The Consumer Protection Financial Bureau is unveiling today the second half of its new mortgage rules. It will outline how the mortgage industry must manage loans that are delinquent or in the process of being foreclosed.

NPR's Yuki Noguchi reports that these rules, among other things, aim to make it easier for borrowers to communicate with the people handling their mortgages.

YUKI NOGUCHI, BYLINE: In the home loan industry, the messiest, most intractable problems often arise from what's known as mortgage servicing. Simply put, servicers are companies that collect your monthly mortgage payment on behalf of the lender. But when borrowers fall behind, servicers are supposed to reach out to the borrower to see whether they're eligible for a loan modification or a short sale. If not, the servicer handles the foreclosure.

But in recent years, the mortgage servicing industry has had plenty of problems. Richard Cordray is the director of the Consumer Financial Protection Bureau.

RICHARD CORDRAY: Servicers have routinely failed to answer phone calls, mishandled accounts, failed to credit bills promptly, charged unexplained fees - things that cost borrowers money and dumped many of them into foreclosure.

NOGUCHI: Loan experts say many services are understaffed and undertrained. Most were not prepared for the high volume of foreclosures that hit during the crisis. Then, three years ago, services were caught robo-signing foreclosure documents, essentially cutting corners on paperwork to speed up the process. Cordray says in the second half of last year alone, his watchdog agency received 47,000 consumer complaints about mortgage servicers.

CORDRAY: Oftentimes, servicers had financial incentives to proceed with foreclosure rather than try to avoid it, and one of the things that our rule specifies is servicers can't put themselves first in this process.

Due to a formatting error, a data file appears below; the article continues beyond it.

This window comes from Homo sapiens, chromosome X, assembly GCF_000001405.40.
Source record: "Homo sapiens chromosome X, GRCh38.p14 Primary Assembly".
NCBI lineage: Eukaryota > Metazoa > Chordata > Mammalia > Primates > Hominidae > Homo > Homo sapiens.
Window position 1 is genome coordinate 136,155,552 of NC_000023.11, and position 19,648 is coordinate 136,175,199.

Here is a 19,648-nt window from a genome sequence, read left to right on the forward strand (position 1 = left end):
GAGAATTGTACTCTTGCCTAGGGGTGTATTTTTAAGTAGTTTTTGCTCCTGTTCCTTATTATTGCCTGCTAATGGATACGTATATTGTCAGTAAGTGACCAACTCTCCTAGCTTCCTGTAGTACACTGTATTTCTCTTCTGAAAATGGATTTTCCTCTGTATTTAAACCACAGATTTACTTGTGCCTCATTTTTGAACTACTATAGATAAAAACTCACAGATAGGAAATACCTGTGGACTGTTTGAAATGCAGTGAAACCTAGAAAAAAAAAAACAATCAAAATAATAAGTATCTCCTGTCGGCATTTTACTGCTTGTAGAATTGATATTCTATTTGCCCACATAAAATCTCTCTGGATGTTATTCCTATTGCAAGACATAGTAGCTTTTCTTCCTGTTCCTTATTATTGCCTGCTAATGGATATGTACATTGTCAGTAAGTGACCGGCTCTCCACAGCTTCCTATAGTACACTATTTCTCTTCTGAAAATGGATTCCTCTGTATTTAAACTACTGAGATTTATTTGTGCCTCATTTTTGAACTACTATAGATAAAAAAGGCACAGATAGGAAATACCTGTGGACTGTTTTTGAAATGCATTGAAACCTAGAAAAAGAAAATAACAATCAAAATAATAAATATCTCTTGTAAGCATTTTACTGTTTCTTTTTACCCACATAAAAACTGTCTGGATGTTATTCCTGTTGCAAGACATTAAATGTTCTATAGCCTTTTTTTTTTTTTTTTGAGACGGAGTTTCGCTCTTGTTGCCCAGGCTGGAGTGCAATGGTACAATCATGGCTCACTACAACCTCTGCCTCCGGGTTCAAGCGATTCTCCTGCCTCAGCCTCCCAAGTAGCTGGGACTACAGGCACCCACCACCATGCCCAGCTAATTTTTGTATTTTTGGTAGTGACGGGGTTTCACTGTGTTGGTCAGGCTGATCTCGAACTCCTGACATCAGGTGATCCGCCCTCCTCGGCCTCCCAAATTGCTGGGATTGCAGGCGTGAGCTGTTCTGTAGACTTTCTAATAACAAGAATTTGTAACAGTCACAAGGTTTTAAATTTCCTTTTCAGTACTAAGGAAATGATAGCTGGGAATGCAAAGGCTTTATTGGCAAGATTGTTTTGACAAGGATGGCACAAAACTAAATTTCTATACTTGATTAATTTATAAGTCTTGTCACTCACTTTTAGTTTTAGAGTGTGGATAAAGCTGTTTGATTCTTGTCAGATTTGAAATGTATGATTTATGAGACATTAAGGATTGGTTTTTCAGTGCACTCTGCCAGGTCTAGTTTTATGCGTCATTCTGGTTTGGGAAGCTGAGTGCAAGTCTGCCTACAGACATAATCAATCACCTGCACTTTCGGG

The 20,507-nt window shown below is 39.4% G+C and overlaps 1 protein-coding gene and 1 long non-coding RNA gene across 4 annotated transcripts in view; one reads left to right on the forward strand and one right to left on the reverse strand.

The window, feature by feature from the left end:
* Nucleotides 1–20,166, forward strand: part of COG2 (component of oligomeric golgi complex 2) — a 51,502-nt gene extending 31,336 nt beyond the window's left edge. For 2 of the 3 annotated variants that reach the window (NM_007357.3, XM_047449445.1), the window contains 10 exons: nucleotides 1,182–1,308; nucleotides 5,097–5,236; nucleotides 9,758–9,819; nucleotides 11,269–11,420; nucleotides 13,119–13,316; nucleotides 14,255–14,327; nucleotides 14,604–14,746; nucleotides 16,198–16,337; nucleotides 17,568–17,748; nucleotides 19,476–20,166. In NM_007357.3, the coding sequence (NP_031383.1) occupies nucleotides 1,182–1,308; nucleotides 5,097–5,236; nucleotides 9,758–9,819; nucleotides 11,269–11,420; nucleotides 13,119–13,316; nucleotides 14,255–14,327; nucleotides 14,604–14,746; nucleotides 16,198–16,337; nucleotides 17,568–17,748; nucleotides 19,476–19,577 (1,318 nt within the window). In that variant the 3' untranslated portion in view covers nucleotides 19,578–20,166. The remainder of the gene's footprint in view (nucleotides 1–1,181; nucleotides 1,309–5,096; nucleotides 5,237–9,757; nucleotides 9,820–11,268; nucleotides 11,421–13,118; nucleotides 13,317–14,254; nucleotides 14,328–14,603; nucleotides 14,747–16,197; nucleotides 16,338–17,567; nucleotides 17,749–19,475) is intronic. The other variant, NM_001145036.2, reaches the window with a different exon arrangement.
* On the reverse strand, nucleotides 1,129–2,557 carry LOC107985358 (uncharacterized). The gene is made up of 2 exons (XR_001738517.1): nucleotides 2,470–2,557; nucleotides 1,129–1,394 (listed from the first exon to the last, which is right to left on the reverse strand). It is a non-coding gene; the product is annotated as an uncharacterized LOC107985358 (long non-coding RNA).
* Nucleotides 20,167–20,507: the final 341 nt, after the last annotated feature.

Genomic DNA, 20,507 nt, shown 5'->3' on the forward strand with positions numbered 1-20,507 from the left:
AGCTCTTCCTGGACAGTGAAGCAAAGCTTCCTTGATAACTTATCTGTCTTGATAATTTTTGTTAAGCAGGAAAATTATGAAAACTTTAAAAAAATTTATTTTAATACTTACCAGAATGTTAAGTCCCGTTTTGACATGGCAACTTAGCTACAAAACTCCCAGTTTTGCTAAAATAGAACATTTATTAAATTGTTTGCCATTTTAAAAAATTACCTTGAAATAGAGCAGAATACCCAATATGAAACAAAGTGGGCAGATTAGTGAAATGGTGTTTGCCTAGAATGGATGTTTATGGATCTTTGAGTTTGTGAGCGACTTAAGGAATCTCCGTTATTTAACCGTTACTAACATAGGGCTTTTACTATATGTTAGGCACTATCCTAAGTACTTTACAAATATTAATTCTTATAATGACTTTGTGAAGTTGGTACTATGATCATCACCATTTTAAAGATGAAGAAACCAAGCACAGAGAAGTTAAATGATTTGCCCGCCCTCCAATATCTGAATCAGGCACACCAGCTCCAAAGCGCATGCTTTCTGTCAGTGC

NOGUCHI: Among other things, the new rules bar services from proceeding with foreclosure if a borrower has applied for a mortgage modification. The rules also give borrowers rights to clear communications from their servicer. Servicers must also provide notice of all the foreclosure alternatives available to homeowners who miss two months of payments.

To enforce these rules, Cordray says his agency can audit servicing operations to monitor their compliance.

UNIDENTIFIED MAN: If they are violating the law and harming consumers, we can get restitution back to consumers.

NOGUCHI: These new rules are a cornerstone for Cordray's bureau, a year-old agency established in the aftermath of one of the worst financial crises since the Great Depression, one caused by the enormous problems in the mortgage market. Cordray notes the rules build on the settlement reached last year between five major banks and state attorneys general to settle the robo-signing case. Unlike that settlement, he says, the new rules will cover all servicers.

Scott Talbott, an executive with the Financial Services Roundtable, which represents many services, says his members' only real concern is that the final rules are consistent with other regulations.

SCOTT TALBOTT: We certainly don't want to create two different sets of rules from two different regulators around mortgage servicing rights.

NOGUCHI: Last week, the bureau issued separate rules barring lenders from underwriting loans without first verifying the borrower's income and ability to repay. Lenders and servicers will have a year to implement all of the bureau's new mortgage rules. Yuki Noguchi, NPR News, Washington. Transcript provided by NPR, Copyright National Public Radio.